Lockdown Blues? These are The 10 Best Games For Couch Co-op Play – By Gene Park, Elise Favis

Washington – Online gaming has pushed split-screen and couch cooperative play to the side. But offline multiplayer games are getting a lot more attention these days, thanks to the still-ongoing quarantine reality for many homes.

Outside of the arcade, couch cooperative games was the only way to play multiplayer before the Internet. After all, the first Nintendo consoles came with two controllers right at the start. In Japan, the controllers were tethered to the console.

In the last two decades, developers shifted resources to online multiplayer, a far more lucrative investment. But studios know that some of our best gaming memories are with friends on the couch, so they can hear the banter (or trash talk) in person. One subreddit forum, r/localmultiplayer, is totally dedicated to finding and promoting local multiplayer games. Definitely check it out, as well as this Steam bundle, for more recommendations once you finish this list.

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Minecraft Dungeons

Platforms: Nintendo Switch, PlayStation 4, Xbox One, PC

“Diablo 3” is always a standing recommendation, but it’s also an obvious one. If you’ve already played that series to hell and back and crave something simpler, the first real “Minecraft” spinoff title might do the trick. Just released this summer, “Minecraft Dungeons” is a great introduction to the action role-playing genre. It’s a lot easier to understand than tried and true classics like “Diablo,” but it plays a bit more like arcade brawler “Gauntlet,” with even shades of “Streets of Rage.” Unlike more complicated action RPGs, “Minecraft Dungeons” is less about playing with statistics and more about just collecting whatever items or weapons have the higher attribute number and feels better for you. Once you get deeper into the game, it’ll require players to coordinate builds more, but that learning curve comes very naturally.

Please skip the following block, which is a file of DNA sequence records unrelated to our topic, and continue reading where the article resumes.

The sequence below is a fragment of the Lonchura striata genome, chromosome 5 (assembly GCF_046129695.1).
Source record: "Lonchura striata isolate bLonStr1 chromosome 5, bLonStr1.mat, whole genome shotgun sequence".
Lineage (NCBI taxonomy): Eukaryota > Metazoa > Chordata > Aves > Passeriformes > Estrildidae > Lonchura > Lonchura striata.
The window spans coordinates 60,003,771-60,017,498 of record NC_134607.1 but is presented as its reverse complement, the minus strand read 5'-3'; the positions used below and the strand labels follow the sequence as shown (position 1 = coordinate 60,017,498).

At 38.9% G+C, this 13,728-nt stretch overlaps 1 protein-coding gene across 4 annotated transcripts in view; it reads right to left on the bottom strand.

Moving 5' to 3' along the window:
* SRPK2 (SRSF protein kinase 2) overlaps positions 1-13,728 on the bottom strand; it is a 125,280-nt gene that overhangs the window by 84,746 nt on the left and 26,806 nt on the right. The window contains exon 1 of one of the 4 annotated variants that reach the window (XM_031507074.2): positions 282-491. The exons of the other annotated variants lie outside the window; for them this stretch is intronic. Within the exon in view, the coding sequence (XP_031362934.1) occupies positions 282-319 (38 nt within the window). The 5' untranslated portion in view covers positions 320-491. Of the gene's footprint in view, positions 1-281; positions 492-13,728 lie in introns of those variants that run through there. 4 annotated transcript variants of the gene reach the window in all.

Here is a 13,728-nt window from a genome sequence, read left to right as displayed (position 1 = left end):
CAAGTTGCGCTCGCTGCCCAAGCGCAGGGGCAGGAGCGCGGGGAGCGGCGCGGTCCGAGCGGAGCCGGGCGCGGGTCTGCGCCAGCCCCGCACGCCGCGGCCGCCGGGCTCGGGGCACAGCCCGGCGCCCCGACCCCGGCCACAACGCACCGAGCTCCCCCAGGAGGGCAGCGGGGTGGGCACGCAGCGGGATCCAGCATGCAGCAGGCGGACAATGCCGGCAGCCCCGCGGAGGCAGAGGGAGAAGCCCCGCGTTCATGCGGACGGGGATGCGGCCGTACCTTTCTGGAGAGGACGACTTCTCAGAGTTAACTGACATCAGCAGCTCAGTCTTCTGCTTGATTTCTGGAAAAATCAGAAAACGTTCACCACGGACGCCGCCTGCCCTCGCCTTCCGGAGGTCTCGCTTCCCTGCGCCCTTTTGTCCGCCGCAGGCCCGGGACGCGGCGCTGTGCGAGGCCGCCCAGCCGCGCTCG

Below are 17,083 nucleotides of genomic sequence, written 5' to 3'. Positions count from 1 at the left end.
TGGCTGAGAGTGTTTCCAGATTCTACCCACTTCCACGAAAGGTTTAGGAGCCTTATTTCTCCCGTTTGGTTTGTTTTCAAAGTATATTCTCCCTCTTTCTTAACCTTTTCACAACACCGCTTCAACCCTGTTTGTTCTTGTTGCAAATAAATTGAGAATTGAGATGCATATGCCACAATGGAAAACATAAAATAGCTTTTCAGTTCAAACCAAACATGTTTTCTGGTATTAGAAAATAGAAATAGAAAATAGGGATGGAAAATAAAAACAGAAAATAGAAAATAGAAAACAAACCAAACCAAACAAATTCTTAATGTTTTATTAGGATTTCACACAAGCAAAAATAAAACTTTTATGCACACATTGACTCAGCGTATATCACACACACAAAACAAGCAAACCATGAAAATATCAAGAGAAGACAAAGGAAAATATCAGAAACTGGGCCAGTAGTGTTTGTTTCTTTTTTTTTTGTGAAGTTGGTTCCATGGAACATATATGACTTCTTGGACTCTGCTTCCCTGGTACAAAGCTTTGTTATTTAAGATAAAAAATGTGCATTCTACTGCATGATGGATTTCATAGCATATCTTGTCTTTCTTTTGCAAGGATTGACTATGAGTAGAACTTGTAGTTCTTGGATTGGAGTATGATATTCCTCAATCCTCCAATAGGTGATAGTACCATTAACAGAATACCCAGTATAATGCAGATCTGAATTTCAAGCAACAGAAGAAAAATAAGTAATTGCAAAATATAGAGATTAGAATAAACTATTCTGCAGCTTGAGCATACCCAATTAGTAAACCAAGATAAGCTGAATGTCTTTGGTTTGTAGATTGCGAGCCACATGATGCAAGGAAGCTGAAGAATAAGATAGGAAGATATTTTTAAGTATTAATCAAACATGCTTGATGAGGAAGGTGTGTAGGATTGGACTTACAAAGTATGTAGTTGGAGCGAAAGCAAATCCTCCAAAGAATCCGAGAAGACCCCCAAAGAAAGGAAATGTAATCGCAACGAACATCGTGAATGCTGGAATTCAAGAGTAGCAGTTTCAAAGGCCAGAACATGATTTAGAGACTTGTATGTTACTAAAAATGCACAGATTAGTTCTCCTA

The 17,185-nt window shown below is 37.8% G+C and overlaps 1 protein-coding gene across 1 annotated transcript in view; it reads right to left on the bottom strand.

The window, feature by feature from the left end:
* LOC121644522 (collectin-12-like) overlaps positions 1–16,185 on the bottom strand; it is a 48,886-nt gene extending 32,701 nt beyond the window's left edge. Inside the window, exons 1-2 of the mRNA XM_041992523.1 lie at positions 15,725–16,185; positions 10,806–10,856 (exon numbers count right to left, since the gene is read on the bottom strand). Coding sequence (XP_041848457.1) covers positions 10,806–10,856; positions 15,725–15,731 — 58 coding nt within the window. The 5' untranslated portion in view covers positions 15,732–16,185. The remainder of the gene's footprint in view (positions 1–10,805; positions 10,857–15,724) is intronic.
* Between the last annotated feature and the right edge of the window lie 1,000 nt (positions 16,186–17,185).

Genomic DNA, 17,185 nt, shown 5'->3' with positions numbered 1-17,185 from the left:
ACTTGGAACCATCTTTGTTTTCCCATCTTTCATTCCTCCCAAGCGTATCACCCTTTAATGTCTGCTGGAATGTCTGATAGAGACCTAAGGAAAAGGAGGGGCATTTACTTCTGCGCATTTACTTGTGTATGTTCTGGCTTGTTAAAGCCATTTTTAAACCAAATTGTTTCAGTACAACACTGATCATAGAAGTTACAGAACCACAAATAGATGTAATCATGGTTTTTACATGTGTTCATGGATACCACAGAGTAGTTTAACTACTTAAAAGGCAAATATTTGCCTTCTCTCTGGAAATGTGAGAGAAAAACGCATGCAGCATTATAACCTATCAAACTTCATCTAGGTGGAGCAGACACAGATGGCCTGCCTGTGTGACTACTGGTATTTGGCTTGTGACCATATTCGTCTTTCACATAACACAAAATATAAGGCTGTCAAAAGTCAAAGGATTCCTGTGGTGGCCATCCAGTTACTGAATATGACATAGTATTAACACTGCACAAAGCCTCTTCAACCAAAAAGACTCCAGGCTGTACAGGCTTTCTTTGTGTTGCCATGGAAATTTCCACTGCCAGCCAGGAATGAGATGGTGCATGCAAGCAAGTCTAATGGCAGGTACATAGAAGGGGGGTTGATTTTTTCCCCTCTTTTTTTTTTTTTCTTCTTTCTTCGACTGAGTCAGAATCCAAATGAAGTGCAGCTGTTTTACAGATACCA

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Overcooked 2

Platforms: Nintendo Switch, PlayStation 4, Xbox One, PC, Mac

This frantic game about meal preparation involves 2-4 players, all working toward the same goal: Cook as much food as possible in the allotted time. Players work as chefs, divvying up tasks like cleaning plates, slicing up ingredients and cooking on stove tops to make all sorts of dishes. While that may sound mundane, the fast pace makes this charming game a blast, especially when playing in a larger group. “Overcooked 2” isn’t terribly different from its predecessor, but some small tweaks, like being able to throw ingredients to a friend and more challenging gameplay across the board, make it a more polished and fun experience. Overcooked 2 can be played through local and online co-op.

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A Way Out

Platforms: PlayStation 4, Xbox One, PC